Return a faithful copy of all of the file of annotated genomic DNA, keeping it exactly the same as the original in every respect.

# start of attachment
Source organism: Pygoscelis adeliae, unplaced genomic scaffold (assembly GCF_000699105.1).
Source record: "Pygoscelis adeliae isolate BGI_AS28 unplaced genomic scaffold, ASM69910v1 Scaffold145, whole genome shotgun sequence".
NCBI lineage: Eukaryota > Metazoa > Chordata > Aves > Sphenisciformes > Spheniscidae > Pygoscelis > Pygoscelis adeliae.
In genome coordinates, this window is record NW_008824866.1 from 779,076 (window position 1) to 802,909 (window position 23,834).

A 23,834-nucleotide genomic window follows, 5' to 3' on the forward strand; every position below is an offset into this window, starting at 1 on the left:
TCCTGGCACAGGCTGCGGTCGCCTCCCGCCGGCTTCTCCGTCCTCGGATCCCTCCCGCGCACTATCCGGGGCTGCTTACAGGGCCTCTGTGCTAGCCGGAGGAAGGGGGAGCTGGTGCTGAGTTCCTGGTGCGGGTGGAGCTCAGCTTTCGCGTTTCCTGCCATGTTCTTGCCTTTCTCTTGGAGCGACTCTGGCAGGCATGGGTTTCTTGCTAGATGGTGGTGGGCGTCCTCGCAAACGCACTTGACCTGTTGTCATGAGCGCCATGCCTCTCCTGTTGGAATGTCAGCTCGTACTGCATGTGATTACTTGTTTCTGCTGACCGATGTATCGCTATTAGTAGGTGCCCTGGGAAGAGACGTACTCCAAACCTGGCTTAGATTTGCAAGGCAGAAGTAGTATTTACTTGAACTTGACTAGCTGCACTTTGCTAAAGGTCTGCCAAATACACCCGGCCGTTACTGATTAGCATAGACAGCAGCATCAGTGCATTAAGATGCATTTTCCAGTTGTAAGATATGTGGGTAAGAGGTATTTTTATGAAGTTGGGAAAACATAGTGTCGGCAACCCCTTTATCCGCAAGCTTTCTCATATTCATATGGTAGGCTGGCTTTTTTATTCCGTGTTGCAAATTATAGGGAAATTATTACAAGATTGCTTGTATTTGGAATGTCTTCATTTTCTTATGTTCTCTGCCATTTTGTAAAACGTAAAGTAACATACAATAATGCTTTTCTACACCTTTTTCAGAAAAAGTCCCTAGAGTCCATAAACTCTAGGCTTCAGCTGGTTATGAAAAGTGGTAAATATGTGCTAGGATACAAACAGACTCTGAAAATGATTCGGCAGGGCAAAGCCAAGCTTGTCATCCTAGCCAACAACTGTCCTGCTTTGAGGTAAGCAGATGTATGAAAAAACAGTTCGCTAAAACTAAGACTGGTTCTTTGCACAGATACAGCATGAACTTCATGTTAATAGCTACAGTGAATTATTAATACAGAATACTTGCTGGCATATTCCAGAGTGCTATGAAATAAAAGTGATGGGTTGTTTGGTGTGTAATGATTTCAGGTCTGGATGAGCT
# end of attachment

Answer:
Source organism: Pygoscelis adeliae, unplaced genomic scaffold (assembly GCF_000699105.1).
Source record: "Pygoscelis adeliae isolate BGI_AS28 unplaced genomic scaffold, ASM69910v1 Scaffold145, whole genome shotgun sequence".
NCBI lineage: Eukaryota > Metazoa > Chordata > Aves > Sphenisciformes > Spheniscidae > Pygoscelis > Pygoscelis adeliae.
In genome coordinates, this window is record NW_008824866.1 from 779,076 (window position 1) to 802,909 (window position 23,834).

A 23,834-nucleotide genomic window follows, 5' to 3' on the forward strand; every position below is an offset into this window, starting at 1 on the left:
TCCTGGCACAGGCTGCGGTCGCCTCCCGCCGGCTTCTCCGTCCTCGGATCCCTCCCGCGCACTATCCGGGGCTGCTTACAGGGCCTCTGTGCTAGCCGGAGGAAGGGGGAGCTGGTGCTGAGTTCCTGGTGCGGGTGGAGCTCAGCTTTCGCGTTTCCTGCCATGTTCTTGCCTTTCTCTTGGAGCGACTCTGGCAGGCATGGGTTTCTTGCTAGATGGTGGTGGGCGTCCTCGCAAACGCACTTGACCTGTTGTCATGAGCGCCATGCCTCTCCTGTTGGAATGTCAGCTCGTACTGCATGTGATTACTTGTTTCTGCTGACCGATGTATCGCTATTAGTAGGTGCCCTGGGAAGAGACGTACTCCAAACCTGGCTTAGATTTGCAAGGCAGAAGTAGTATTTACTTGAACTTGACTAGCTGCACTTTGCTAAAGGTCTGCCAAATACACCCGGCCGTTACTGATTAGCATAGACAGCAGCATCAGTGCATTAAGATGCATTTTCCAGTTGTAAGATATGTGGGTAAGAGGTATTTTTATGAAGTTGGGAAAACATAGTGTCGGCAACCCCTTTATCCGCAAGCTTTCTCATATTCATATGGTAGGCTGGCTTTTTTATTCCGTGTTGCAAATTATAGGGAAATTATTACAAGATTGCTTGTATTTGGAATGTCTTCATTTTCTTATGTTCTCTGCCATTTTGTAAAACGTAAAGTAACATACAATAATGCTTTTCTACACCTTTTTCAGAAAAAGTCCCTAGAGTCCATAAACTCTAGGCTTCAGCTGGTTATGAAAAGTGGTAAATATGTGCTAGGATACAAACAGACTCTGAAAATGATTCGGCAGGGCAAAGCCAAGCTTGTCATCCTAGCCAACAACTGTCCTGCTTTGAGGTAAGCAGATGTATGAAAAAACAGTTCGCTAAAACTAAGACTGGTTCTTTGCACAGATACAGCATGAACTTCATGTTAATAGCTACAGTGAATTATTAATACAGAATACTTGCTGGCATATTCCAGAGTGCTATGAAATAAAAGTGATGGGTTGTTTGGTGTGTAATGATTTCAGGTCTGGATGAGCT